|Department of Public Information • News and Media Division • New York|
We Must Involve Smallholder, Women Farmers in Global Response to Food Insecurity,
Secretary-General Stresses in Message for Summit of World’s Regions
Following is UN Secretary-General Ban Ki-moon’s message to the Summit of the World’s Regions on Food Security, delivered by David Nabarro, Special Representative of the Secretary-General on Food Security and Nutrition, in Dakar, Senegal, today, 18 January:
It is a pleasure to greet the participants in this important meeting.
In recent years, we have witnessed the collapse of food security for the world’s most vulnerable communities. The global economic downturn has caused high food prices and reduced buying power -- a disastrous combination. Hundreds of millions more people cannot afford to feed themselves or their families.
Many factors have played their part in creating this crisis. One of them is the inability of farmers to produce enough food to meet demand. Farmers face volatile markets which offer prices that are sometimes too low to cover their costs. Meanwhile, seeds and fertilizers can be too expensive. Those who produce food often experience difficulties in getting their goods to markets at the right price since the structure of trading systems often works against them.
Smallholder farmers are hit particularly hard. Their problems are exacerbated by credit shortages, lack of access to technology and the impact of climate change. And women -- who do most of the farming in the world’s poorest communities -- suffer their own particular ill-effects from food insecurity. When times are difficult, they must make stark choices between childcare and income-earning. Disproportionate numbers of women and children experience undernutrition and nutritional deficiency. We must do a better job of listening to these smallholders and women farmers, and involving them in our response.
But there is some good news. Civil society, the private sector and Governments are working more concertedly at several levels. World leaders have become increasingly outspoken on the need for a sustained response to food and nutrition insecurity. Africa’s leaders have committed themselves to increasing investments in agriculture, infrastructure and food processing, especially for smallholders, and to strengthening social protection programmes, safety nets and direct assistance to the hungry. Similar twin-track initiatives have emerged in Asia and Latin America.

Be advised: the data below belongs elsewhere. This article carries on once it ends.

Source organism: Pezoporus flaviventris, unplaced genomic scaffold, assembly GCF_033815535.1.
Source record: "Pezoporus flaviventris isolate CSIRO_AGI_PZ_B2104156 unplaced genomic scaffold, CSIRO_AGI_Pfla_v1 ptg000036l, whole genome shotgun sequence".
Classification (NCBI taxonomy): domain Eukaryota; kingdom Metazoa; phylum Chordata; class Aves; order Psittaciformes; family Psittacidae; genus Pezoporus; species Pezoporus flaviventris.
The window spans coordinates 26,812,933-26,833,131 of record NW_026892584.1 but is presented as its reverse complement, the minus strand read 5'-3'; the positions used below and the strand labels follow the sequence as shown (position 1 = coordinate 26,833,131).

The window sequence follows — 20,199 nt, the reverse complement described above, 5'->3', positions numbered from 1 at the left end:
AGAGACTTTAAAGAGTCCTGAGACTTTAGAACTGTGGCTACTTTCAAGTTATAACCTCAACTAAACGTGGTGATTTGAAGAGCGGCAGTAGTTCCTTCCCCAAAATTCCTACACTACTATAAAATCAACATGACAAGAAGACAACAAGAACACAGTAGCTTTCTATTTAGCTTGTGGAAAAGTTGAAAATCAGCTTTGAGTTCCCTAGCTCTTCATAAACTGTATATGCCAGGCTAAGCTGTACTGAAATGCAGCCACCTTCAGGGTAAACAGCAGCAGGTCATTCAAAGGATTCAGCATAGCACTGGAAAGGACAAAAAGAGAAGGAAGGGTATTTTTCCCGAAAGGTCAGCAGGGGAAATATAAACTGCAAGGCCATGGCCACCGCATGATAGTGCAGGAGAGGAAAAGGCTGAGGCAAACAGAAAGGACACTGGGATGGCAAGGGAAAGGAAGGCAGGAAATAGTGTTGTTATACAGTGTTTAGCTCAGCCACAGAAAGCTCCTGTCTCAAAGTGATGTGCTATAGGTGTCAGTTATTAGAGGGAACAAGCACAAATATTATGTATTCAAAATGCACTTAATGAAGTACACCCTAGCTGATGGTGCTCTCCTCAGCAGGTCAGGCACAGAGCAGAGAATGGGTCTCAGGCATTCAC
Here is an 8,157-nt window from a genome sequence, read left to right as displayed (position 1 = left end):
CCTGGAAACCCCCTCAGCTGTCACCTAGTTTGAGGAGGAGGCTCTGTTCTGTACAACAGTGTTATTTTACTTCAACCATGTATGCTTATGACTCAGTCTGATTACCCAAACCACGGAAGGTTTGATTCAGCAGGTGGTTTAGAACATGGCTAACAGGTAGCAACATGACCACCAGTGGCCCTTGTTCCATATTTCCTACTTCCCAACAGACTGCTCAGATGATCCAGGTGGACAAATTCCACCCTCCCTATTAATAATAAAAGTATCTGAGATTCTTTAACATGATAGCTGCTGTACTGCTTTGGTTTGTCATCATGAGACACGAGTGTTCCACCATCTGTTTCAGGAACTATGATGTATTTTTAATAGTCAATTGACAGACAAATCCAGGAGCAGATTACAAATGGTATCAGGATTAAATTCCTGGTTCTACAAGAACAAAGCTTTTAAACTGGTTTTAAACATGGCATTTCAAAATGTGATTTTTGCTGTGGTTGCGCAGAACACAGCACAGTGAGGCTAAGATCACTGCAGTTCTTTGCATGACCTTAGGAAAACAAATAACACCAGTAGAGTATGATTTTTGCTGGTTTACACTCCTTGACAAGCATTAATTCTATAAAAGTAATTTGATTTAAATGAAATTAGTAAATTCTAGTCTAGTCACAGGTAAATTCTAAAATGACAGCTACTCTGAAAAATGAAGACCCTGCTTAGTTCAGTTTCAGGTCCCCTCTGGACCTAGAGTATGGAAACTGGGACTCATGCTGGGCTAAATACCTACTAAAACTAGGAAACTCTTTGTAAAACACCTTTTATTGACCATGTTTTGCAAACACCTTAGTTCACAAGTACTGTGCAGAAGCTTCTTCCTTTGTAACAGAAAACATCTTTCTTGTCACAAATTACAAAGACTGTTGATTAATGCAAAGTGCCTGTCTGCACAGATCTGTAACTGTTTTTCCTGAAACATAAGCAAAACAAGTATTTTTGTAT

World leaders at last year’s G20 summits in London and Pittsburgh, and at the G8 Summit in L’Aquila in July, agreed on a comprehensive, country-led and coordinated approach to food security, and on a programme of long-term investment to support it. It is at the local and regional levels that such initiatives need the greatest support.
I commend President [Abdoulaye] Wade, the Government of Senegal, and the Forum of Global Associations of Regions for convening this meeting, which is an opportunity to engage in decentralized cooperation on food security. The United Nations system is here in full force -- the Food and Agriculture Organization (FAO), World Food Programme (WFP), International Fund for Agricultural Development (IFAD), United Nations Development Programme (UNDP), the World Bank and others. They have also been working together in my High-Level Task Force on Food Security. We are all strongly committed to working with you to help those at risk enjoy food and nutrition security, and to build up their resilience in the face of today’s grave economic, climatic and environmental threats.
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